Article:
Clovis News

Clovis sees tough road to recovery

The city of Clovis is facing a $3 million shortfall for the fiscal year that begins in July -- and a long, slow climb in the years ahead before city revenues match the levels seen at the start of the recession.

That assessment was part of a five-year financial forecast given the City Council on Monday night.

City Finance Director Robert Woolley said employees may be asked to help close next year's shortfall with wage and benefit concessions -- the third year in a row that employees could be asked to pitch in. Departments have been asked to look for other savings as well.

"Each department now has instructions," he said. "They know what the shortfall is and to come back with some recommendations" for cuts.

But City Manager Kathy Millison said the city needs to examine permanent cuts to wages, benefits and operations instead of negotiating concessions with employees each year.

Since cuts began two years ago, the city has left vacant or eliminated 90 positions, including 31 for police and firefighters.

Declines in property taxes and development fees are driving the need for more cuts next year. Last year, the council had to cut $5.3 million from the city's current budget.

Woolley said city departments may have found savings in their budgets that will make the shortfall for next year less than $3 million.

"Every dollar saved is one less that we need to cut next year," Woolley said.

But Mayor Harry Armstrong fears the shortfall could get worse. He is concerned state lawmakers will try to take more money from cities to close their own budget gap.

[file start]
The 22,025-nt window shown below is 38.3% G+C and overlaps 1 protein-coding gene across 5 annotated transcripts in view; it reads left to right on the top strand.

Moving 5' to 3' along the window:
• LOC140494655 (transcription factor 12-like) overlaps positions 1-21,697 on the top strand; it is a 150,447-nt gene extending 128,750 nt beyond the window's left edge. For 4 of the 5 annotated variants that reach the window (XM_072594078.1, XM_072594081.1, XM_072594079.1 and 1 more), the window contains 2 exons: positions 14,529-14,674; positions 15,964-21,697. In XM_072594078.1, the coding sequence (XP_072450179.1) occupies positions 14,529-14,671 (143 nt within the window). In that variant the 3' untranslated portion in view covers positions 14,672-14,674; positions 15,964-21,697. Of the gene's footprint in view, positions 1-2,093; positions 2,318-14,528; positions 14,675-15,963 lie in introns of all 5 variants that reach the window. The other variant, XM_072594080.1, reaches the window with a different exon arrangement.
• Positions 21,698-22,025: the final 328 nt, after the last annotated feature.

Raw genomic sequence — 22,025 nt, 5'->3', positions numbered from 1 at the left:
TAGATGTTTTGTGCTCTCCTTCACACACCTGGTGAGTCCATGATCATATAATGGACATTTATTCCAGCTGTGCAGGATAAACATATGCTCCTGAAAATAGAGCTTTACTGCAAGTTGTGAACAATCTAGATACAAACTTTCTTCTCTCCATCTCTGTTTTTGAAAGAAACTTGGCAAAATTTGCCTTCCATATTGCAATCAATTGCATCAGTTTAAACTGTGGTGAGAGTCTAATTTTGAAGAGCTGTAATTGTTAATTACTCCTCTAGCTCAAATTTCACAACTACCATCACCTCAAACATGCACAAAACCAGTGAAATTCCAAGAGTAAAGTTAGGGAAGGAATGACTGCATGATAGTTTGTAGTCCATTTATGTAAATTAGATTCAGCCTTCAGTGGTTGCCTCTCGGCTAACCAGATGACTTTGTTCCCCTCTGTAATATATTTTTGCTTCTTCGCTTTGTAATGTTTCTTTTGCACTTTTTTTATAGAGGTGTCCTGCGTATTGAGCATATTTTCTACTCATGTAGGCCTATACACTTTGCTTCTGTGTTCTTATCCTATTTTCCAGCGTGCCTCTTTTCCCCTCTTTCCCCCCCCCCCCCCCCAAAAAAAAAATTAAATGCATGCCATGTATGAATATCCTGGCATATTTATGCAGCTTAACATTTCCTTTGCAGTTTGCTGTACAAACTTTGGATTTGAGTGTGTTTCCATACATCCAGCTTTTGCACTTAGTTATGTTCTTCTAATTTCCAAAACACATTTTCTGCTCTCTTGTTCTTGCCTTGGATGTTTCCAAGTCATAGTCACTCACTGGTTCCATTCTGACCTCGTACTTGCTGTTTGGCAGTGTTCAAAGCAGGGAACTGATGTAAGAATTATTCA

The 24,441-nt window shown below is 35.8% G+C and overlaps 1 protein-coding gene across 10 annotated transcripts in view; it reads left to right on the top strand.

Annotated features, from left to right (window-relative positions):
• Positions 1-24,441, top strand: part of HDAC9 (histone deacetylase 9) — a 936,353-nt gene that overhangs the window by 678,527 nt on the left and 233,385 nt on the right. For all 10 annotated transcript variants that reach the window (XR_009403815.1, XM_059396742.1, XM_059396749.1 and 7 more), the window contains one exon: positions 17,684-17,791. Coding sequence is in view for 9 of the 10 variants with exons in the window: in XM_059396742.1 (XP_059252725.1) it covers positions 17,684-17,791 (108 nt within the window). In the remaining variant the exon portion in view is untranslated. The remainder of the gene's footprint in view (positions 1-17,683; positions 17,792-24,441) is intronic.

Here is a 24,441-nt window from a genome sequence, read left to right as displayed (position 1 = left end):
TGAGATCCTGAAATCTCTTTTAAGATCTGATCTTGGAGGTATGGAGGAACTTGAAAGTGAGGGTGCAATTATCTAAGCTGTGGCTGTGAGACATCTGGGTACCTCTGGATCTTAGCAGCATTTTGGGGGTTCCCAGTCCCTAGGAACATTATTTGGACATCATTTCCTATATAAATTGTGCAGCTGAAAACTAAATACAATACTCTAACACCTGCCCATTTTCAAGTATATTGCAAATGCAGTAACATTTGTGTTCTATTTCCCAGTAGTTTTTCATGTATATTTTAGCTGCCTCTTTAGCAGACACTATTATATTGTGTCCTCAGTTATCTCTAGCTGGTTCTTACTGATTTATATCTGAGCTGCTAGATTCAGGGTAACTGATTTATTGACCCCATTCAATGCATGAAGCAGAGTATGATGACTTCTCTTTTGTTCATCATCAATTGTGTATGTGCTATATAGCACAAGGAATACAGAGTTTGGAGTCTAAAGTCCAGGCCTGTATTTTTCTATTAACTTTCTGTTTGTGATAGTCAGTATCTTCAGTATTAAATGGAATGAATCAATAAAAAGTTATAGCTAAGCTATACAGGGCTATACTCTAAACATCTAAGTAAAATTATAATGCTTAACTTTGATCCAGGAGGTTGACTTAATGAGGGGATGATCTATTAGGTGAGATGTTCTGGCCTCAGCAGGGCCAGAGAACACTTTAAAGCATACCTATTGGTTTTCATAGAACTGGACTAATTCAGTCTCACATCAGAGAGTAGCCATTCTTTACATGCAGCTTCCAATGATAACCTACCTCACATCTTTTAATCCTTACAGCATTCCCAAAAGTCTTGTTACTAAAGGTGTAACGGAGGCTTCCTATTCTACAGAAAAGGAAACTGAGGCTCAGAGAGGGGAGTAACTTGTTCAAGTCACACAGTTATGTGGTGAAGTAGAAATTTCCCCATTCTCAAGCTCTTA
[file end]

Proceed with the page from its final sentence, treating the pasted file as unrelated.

"It could be more by the time June rolls around," he said. "Until I have it in my pocket, I don't know what I've got."

Over the long-term, property taxes -- the city's largest revenue source -- will take nearly five years to reach 2008-09 peak levels, Woolley said. And sales tax receipts, the second largest revenue source, are expected to improve slightly next year, but will not reach 2007 levels until 2014.

"We fell off of the cliff and we are starting from the bottom of the cliff and trying to climb out," Woolley said.

City residents also are being asked to help the budget.

Residents will see higher water rates in July. The city in April will discuss higher sewer rates that could also take effect in July. Both rate hikes are required to pay for bonds that financed the city's new water and sewage treatment plants.

But a 4% rate increase previously approved for trash services will likely be cut in half, to 2%. The city was proposing to expand its landfill, but the recession has dampened population growth.

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